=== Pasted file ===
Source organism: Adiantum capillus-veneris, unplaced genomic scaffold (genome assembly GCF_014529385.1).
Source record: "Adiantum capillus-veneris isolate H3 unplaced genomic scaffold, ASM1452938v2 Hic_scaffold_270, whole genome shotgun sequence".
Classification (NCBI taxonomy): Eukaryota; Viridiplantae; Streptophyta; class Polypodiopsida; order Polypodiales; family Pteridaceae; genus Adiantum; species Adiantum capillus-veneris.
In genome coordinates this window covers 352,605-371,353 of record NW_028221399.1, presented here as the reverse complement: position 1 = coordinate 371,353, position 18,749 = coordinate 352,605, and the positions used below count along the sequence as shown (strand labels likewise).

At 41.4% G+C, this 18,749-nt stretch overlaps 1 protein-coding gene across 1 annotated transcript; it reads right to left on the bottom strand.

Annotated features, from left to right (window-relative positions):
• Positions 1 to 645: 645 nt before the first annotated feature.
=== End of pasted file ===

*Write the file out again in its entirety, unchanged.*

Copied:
Source organism: Adiantum capillus-veneris, unplaced genomic scaffold (genome assembly GCF_014529385.1).
Source record: "Adiantum capillus-veneris isolate H3 unplaced genomic scaffold, ASM1452938v2 Hic_scaffold_270, whole genome shotgun sequence".
Classification (NCBI taxonomy): Eukaryota; Viridiplantae; Streptophyta; class Polypodiopsida; order Polypodiales; family Pteridaceae; genus Adiantum; species Adiantum capillus-veneris.
In genome coordinates this window covers 352,605-371,353 of record NW_028221399.1, presented here as the reverse complement: position 1 = coordinate 371,353, position 18,749 = coordinate 352,605, and the positions used below count along the sequence as shown (strand labels likewise).

At 41.4% G+C, this 18,749-nt stretch overlaps 1 protein-coding gene across 1 annotated transcript; it reads right to left on the bottom strand.

Annotated features, from left to right (window-relative positions):
• Positions 1 to 645: 645 nt before the first annotated feature.